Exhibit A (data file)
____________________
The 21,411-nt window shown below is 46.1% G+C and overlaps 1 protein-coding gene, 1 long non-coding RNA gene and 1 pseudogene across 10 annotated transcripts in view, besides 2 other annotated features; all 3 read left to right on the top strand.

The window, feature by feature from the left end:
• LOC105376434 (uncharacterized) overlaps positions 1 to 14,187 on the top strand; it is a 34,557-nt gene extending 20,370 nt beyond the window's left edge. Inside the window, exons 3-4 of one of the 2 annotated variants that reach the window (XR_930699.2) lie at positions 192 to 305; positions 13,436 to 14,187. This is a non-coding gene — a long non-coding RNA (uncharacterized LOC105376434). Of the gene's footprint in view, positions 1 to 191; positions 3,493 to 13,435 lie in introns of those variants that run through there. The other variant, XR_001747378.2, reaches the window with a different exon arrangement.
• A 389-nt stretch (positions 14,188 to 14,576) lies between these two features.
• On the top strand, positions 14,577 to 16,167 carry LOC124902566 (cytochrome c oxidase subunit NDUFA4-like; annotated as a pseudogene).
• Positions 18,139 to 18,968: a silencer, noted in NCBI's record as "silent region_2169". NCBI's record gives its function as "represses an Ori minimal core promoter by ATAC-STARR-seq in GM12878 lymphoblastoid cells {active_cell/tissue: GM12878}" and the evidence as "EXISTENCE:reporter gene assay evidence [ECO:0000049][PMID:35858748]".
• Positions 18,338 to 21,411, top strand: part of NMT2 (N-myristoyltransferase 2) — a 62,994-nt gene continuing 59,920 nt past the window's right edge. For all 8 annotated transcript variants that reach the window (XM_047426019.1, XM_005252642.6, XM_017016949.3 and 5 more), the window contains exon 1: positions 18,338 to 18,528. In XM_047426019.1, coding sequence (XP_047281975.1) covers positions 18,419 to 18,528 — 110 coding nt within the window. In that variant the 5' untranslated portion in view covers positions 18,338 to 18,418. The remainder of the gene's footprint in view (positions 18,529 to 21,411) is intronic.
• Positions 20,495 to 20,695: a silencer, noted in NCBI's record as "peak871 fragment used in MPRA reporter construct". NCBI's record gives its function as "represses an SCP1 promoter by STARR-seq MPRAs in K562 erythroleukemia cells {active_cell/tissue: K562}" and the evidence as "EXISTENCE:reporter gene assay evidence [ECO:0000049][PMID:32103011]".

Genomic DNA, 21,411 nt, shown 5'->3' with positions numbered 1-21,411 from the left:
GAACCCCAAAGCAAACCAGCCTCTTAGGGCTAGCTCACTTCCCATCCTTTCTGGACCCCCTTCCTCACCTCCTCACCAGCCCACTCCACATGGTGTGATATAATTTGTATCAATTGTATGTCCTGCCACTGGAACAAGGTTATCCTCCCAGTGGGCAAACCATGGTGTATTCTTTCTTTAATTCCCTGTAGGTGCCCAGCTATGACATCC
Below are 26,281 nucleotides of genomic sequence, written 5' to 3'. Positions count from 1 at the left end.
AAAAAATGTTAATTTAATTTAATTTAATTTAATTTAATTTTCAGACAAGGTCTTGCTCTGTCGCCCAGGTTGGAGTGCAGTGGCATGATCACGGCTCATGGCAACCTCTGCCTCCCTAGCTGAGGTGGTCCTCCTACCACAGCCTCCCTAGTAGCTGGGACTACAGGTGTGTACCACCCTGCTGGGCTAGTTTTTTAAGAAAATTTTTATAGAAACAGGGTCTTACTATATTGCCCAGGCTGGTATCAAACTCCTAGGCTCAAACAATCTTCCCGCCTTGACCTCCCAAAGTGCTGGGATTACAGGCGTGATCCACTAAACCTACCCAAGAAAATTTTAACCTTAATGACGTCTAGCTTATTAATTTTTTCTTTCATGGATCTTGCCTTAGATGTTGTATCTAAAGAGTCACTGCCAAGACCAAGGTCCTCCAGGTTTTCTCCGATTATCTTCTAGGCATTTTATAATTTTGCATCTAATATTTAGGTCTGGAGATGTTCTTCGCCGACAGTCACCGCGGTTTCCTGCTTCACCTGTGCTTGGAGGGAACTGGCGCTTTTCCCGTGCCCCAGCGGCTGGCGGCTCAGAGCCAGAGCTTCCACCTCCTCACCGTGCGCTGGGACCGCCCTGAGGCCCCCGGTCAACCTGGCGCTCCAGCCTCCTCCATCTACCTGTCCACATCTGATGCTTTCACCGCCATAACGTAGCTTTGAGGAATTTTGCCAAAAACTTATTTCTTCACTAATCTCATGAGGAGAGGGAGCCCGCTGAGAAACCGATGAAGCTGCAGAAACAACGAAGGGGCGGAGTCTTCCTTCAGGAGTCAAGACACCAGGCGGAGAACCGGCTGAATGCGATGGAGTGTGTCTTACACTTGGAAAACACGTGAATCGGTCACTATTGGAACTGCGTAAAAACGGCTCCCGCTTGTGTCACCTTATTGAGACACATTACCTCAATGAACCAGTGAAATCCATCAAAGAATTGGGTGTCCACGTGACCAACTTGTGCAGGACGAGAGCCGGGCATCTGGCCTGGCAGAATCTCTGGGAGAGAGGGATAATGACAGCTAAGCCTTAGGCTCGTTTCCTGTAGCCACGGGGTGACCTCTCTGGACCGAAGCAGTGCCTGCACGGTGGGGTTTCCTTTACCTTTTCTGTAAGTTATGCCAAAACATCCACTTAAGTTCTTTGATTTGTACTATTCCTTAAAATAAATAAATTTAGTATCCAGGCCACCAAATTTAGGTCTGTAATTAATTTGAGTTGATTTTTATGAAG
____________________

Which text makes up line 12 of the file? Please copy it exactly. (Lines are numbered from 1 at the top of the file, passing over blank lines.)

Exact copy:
AAAAAATGTTAATTTAATTTAATTTAATTTAATTTAATTTTCAGACAAGGTCTTGCTCTGTCGCCCAGGTTGGAGTGCAGTGGCATGATCACGGCTCATGGCAACCTCTGCCTCCCTAGCTGAGGTGGTCCTCCTACCACAGCCTCCCTAGTAGCTGGGACTACAGGTGTGTACCACCCTGCTGGGCTAGTTTTTTAAGAAAATTTTTATAGAAACAGGGTCTTACTATATTGCCCAGGCTGGTATCAAACTCCTAGGCTCAAACAATCTTCCCGCCTTGACCTCCCAAAGTGCTGGGATTACAGGCGTGATCCACTAAACCTACCCAAGAAAATTTTAACCTTAATGACGTCTAGCTTATTAATTTTTTCTTTCATGGATCTTGCCTTAGATGTTGTATCTAAAGAGTCACTGCCAAGACCAAGGTCCTCCAGGTTTTCTCCGATTATCTTCTAGGCATTTTATAATTTTGCATCTAATATTTAGGTCTGGAGATGTTCTTCGCCGACAGTCACCGCGGTTTCCTGCTTCACCTGTGCTTGGAGGGAACTGGCGCTTTTCCCGTGCCCCAGCGGCTGGCGGCTCAGAGCCAGAGCTTCCACCTCCTCACCGTGCGCTGGGACCGCCCTGAGGCCCCCGGTCAACCTGGCGCTCCAGCCTCCTCCATCTACCTGTCCACATCTGATGCTTTCACCGCCATAACGTAGCTTTGAGGAATTTTGCCAAAAACTTATTTCTTCACTAATCTCATGAGGAGAGGGAGCCCGCTGAGAAACCGATGAAGCTGCAGAAACAACGAAGGGGCGGAGTCTTCCTTCAGGAGTCAAGACACCAGGCGGAGAACCGGCTGAATGCGATGGAGTGTGTCTTACACTTGGAAAACACGTGAATCGGTCACTATTGGAACTGCGTAAAAACGGCTCCCGCTTGTGTCACCTTATTGAGACACATTACCTCAATGAACCAGTGAAATCCATCAAAGAATTGGGTGTCCACGTGACCAACTTGTGCAGGACGAGAGCCGGGCATCTGGCCTGGCAGAATCTCTGGGAGAGAGGGATAATGACAGCTAAGCCTTAGGCTCGTTTCCTGTAGCCACGGGGTGACCTCTCTGGACCGAAGCAGTGCCTGCACGGTGGGGTTTCCTTTACCTTTTCTGTAAGTTATGCCAAAACATCCACTTAAGTTCTTTGATTTGTACTATTCCTTAAAATAAATAAATTTAGTATCCAGGCCACCAAATTTAGGTCTGTAATTAATTTGAGTTGATTTTTATGAAG